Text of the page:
Months of displacement take grim mental toll in southern Lebanon

About 90,000 people have had to leave their homes near the border since hostilities with Israel began in October

The Hotel Montana had been closed since 2005, but was reopened to accommodate people displaced by fighting near the Lebanon-Israel border. Photo: Doctors Without Borders
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Like most of the residents at the Hotel Montana in southern Lebanon, Ali Hammoud is counting the days until he can leave.

Dozens of families live at the hotel in Marwanieh, a village about halfway between the cities of Saida and Nabatieh, after being forced to flee their homes near the southern border with Israel because of an escalating conflict there that began in October.

Mr Hammoud describes the monotonous routine of their days as they wait for the fighting to end, a hope that is fast fading as the exchange of attacks between the militant group Hezbollah in Lebanon and the Israeli army grow only more intense.

Typically mornings start with a coffee, but after that there is little else to do. “Sometimes in the afternoons if we are feeling a bit better about the situation we might have a game of football,” he says.

“And maybe at night someone might break out a deck and play cards, but basically there’s nothing to do.”

After five months away from their home in the village of Rab Al Thalathine, Mr Hammoud, a barber by trade, says he worries about the effect the forced displacement is having on his family.

He lowers his head and becomes emotional. “My oldest son has had a mental breakdown three times,” says the father of three children, who are 17, 13 and 11.

“I’m really scared about the impact on my kids, on their social life, no academic life. I’m really worried they will be stunted by this year.”

According to the International Organisation for Migration, about 90,000 people have been displaced since the near daily cross-border attacks began on October 8, a day after Israel launched a devastating military offensive in Gaza against Hamas, a Hezbollah ally.

They have been provided with free board and assistance from NGOs, but the uncertainty of their situation is taking its toll. Doctors Without Borders (MSF) has reported seeing an increase in anxiety disorders and depression among the displaced people.

Initially they were hopeful they could return home soon, says Dr Aida Hassouni of the MSF, which provides health care for the displaced, including mental health counselling.

“Now more than four months have passed, and their needs are increasing, whether in terms of health, social, economic or psychological,” Dr Hassouni says.

“They are in a confined, stagnant place where they cannot organise activities or lead their usual daily lives. Their mental state has begun to deteriorate, especially as they deal with uncertain conditions and ambiguous circumstances."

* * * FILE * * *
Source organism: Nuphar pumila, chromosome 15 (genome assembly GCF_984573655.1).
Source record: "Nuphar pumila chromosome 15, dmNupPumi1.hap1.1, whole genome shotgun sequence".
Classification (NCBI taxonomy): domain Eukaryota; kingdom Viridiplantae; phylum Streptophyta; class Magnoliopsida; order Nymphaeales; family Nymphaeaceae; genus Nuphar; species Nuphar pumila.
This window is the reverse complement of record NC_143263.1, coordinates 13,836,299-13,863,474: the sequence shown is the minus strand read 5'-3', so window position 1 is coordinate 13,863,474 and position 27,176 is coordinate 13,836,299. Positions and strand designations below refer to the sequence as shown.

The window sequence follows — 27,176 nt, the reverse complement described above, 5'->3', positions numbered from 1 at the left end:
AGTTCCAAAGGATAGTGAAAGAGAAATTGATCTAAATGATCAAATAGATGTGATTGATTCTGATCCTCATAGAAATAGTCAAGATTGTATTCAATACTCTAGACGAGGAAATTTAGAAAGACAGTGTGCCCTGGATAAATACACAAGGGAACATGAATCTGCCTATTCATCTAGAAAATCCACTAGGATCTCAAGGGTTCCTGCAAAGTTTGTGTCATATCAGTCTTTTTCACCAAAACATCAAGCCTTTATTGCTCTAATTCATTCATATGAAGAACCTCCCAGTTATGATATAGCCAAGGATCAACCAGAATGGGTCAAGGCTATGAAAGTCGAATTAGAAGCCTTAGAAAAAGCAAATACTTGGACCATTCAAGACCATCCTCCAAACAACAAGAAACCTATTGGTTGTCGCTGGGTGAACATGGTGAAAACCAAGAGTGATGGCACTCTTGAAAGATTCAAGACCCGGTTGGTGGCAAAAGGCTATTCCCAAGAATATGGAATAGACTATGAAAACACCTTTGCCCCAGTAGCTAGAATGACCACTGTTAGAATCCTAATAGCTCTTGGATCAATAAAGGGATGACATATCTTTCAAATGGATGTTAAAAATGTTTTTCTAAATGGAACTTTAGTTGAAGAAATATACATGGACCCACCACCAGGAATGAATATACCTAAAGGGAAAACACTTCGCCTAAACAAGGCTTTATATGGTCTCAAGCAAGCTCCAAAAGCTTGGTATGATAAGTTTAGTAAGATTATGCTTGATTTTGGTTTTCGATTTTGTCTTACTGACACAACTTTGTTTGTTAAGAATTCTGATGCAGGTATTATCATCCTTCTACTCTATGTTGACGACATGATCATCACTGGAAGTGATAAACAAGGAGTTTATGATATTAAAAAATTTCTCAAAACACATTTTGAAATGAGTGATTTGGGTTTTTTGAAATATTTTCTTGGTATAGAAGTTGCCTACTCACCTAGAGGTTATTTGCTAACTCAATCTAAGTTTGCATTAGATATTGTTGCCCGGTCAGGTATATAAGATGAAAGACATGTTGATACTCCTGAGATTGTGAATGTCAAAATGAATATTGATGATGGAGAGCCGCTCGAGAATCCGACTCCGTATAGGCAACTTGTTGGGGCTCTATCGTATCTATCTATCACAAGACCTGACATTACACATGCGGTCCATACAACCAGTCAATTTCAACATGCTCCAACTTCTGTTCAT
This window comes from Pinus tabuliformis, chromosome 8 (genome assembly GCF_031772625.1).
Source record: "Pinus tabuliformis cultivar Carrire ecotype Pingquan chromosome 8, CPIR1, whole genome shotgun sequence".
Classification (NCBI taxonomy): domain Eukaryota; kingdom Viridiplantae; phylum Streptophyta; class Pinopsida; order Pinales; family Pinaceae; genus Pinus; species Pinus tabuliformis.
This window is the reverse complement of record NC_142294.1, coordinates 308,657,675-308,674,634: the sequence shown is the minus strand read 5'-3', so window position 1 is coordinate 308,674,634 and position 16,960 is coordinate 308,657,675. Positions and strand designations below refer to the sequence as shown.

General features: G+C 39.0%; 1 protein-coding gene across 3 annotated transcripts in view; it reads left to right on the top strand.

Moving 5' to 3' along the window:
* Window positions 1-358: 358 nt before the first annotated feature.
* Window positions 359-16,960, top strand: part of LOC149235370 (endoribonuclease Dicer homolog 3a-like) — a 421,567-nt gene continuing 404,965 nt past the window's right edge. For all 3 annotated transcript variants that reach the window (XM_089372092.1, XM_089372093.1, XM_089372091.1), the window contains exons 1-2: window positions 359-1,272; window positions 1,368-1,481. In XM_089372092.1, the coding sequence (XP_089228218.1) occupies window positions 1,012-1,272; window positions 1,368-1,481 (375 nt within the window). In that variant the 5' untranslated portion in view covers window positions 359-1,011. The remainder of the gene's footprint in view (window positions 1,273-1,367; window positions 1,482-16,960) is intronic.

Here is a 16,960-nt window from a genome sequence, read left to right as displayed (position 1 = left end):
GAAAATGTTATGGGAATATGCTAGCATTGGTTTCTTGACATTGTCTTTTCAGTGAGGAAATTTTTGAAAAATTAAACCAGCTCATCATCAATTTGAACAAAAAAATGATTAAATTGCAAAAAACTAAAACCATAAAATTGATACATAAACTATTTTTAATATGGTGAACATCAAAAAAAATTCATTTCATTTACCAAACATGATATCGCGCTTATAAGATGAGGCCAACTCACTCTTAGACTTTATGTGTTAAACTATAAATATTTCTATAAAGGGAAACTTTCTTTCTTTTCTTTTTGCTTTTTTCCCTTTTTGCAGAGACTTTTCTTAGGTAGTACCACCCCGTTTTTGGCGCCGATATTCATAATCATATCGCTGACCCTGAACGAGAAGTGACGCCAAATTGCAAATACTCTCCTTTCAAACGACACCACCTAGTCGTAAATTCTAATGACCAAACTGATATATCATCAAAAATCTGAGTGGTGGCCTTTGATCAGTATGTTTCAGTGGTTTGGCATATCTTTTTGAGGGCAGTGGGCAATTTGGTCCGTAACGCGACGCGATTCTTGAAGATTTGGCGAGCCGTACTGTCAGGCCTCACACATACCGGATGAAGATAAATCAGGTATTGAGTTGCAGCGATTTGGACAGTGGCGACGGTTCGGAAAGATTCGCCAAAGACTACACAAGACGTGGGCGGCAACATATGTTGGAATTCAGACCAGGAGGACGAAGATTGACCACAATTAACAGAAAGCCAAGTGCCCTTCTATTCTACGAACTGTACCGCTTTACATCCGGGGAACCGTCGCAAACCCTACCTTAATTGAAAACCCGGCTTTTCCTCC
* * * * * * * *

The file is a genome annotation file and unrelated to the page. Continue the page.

Their surroundings at the Hotel Montana, with its the large – but now empty – outdoor swimming pool, tall ceilings and marble flooring, speak of better days. Abandoned in 2005, it was reopened to accommodate more than 65 displaced families, says Salam Badreddine, the head of the disaster management committee for the Saida-Zahrani area. He says there is one family to each unit, so they are able to retain some dignity.

“The men, for example, they've been here four or five months not being able to be productive and work. That's causing a lot of stress; they feel useless, cooped up.

“There's no TV, no recreational activities. It's taking a toll on the people here – five months with no clear end in sight.”

Mr Badreddine says the stress they feel is largely related to their forced displacement and the war in Gaza, where more than 30,700 people have been killed.

The children do their schooling online but the weak internet connection makes studying a constant battle.

“Everything here is online classes, but the internet is almost non existent. There’s almost no point really,” Mr Hammoud says.

Manahel, a widow from the border village of Odaisseh, says her family is completely separated, with her daughter studying for a masters degree in Beirut and her son elsewhere.

“Mentally it’s been a lot for me to take on, because it’s so difficult to be outside your own home, far from your own land,” she said.

“I have been a widow for eight years and I’ve only just got out of the trauma of losing my husband, and now war is upon us.”

For Mr Hammoud, the biggest problem is keeping his family warm. The family left their home in a hurry in October, when the weather was still warm, and took only limited supplies. They have a heater but cannot afford the gas.

For the first two months of the war they lived in Beirut but then ran out of money, after which they came to the displacement centre.

“My patience and ability to cope ran out a long time ago,” Mr Hammoud says.

“But the thing is there is no alternative, there is no place to be. If someone had a magic lantern and was able to send us back to our towns, we’d go right now.”

Updated: March 06, 2024, 3:08 PM